SPECT imaging can evaluate stem cell therapy effectiveness in patients with coronary heart disease


Study by Seoul National University researchers released at Society of Nuclear Medicine's 52nd Annual Meeting June 1822 in Toronto

TORONTO, Canada--Researchers from Seoul National University confirmed that single photon emission computed tomography (SPECT) can be used to evaluate the effectiveness of stem cell therapy with ischemic or coronary heart disease. The group's findings from two scientific papers about stem cell therapy were released during the Society of Nuclear Medicine's 52nd Annual Meeting June 1822 in Toronto.

Using ECG-gated myocardial single SPECT, researchers determined that stem cell therapy improved the regional function of the damaged heart more than blood flow to the damaged heart muscle. "Our findings indicate that stem cells helped improve the damage caused by heart attack beyond the formation of new vessels into the damaged myocardium," said Dong Soo Lee, professor in the department of nuclear medicine at Seoul National University, South Korea.

Ischemic heart disease occurs when blood and oxygen flow to the heart muscle are restricted. Blood vessels are narrowed or blocked by deposits of cholesterol plaque on their walls. This condition could eventually lead to a portion of the heart being deprived of its blood supply, possibly resulting in a heart attack, the most common cause of death in several countries around the world. The use of stem cells for therapy is an exciting area of medical research, and researchers are testing its potential with heart disease. Stem cells--uncommitted cells with the potential to develop into a variety of cell types--can be obtained from bone marrow, where new cells continue to be generated in adult life. Past animal studies have shown that injecting stem cells from bone marrow into damaged hearts could repair and improve heart function.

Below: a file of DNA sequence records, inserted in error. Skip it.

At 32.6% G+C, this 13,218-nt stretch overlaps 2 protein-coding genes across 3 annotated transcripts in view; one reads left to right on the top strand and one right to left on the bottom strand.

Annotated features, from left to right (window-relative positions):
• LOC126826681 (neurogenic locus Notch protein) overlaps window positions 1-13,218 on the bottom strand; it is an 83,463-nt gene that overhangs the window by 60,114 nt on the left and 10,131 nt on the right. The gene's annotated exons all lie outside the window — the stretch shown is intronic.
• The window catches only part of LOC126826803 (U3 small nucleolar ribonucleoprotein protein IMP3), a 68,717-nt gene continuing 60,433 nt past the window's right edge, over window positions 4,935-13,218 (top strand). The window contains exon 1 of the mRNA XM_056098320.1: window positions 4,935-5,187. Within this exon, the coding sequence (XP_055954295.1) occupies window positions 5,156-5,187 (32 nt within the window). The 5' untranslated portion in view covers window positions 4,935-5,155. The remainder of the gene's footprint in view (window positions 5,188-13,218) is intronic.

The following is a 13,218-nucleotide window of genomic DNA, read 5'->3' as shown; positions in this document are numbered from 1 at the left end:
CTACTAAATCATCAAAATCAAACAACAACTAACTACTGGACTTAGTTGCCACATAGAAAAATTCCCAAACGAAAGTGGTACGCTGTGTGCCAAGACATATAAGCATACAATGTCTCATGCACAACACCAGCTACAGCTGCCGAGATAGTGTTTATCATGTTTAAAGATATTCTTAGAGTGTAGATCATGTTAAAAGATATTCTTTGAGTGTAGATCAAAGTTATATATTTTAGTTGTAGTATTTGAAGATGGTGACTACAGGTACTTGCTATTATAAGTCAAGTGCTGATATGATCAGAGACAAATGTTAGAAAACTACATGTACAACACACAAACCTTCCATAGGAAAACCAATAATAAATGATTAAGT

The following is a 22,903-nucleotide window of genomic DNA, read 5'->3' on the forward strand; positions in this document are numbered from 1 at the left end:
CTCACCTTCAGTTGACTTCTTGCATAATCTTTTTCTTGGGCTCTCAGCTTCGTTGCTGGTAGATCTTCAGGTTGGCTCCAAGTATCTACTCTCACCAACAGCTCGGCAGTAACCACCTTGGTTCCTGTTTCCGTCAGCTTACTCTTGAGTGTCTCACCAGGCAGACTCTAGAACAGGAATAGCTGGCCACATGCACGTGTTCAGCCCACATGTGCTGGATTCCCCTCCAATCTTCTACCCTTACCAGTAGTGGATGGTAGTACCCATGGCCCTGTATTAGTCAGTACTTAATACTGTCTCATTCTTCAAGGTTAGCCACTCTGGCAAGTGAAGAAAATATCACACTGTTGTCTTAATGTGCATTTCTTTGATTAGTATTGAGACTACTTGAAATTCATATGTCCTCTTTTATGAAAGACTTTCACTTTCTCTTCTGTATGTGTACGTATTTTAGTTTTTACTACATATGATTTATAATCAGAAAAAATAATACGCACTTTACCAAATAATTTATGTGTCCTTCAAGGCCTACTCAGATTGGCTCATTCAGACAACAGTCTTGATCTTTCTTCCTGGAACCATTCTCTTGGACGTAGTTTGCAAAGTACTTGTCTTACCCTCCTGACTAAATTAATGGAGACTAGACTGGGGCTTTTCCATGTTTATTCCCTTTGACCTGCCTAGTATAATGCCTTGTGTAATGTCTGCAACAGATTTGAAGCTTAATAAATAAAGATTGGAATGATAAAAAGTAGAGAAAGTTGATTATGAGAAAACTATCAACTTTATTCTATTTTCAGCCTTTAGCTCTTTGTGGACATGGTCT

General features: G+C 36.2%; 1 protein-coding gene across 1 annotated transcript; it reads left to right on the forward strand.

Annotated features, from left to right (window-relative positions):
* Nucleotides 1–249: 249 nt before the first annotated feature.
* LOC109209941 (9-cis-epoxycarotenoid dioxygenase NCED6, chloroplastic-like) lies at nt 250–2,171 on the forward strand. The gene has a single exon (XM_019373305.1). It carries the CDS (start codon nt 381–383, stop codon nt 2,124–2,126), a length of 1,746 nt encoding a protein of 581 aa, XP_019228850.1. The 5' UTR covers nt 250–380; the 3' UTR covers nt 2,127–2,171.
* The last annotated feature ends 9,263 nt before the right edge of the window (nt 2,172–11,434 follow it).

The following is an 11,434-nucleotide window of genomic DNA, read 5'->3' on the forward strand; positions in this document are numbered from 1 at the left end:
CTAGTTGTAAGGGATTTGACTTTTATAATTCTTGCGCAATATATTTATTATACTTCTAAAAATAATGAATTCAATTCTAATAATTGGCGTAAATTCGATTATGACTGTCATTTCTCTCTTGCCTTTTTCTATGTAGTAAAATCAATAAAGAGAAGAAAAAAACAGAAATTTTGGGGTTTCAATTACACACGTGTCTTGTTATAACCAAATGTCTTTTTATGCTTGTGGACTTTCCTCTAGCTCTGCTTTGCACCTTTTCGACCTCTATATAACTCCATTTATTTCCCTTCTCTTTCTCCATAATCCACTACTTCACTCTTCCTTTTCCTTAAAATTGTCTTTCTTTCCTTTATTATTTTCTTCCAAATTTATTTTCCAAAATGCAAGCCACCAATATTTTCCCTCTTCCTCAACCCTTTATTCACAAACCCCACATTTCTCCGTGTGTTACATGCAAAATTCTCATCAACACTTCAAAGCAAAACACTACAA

"Due to its noninvasiveness and convenience, peripheral stem cell therapy will be widely used in patients with ischemic heart disease," said Lee. "Gated myocardial SPECT will help evaluate treatment effect and suggest the underlying mechanism whereby the damaged heart muscles improve after stem cell infusion," added the co-author of "Evaluation of Myocardial Segmental Perfusion and Function After Intracoronary Peripheral Stem Cell Infusion in Patients With Acute Myocardial Infarction Using Gated Myocardial SPECT" and "Assessment of Tissue Distribution of F-18 FDG Labeled Hematopoietic Stem Cell After Intracoronary Administration in Patients With Myocardial Infarction."

Myocardial SPECT is a well-established method for assessing myocardial blood flow in patients with ischemic heart disease. With SPECT, information can be obtained on global function, heart volume and regional blood flow and function. "Gated myocardial SPECT can compare function before and after a successful treatment," said Lee.

Korean researchers also labeled stem cells with F-18 FDG (fluorodeoxyglucose) and successfully assessed tissue distribution. "The use of PET to evaluate stem cell treatment of heart disease adds specificity and feedback to stem cell treatment," said Josef Machac, M.D., director of the clinical PET center and nuclear medicine at Mount Sinai School of Medicine, New York, N.Y., and a vice chair of SNM's Scientific Program Committee (Cardiovascular Track). "Rather than just infusing the stem cells, closing one's eyes and hoping for the best, the imaging of F-18 FDG-labeled stem cells provides valuable information about the location and number of cells successfully implanted. One can then link this with eventual improvement in function, investigated by the same group with gated myocardial SPECT," Machac explained.

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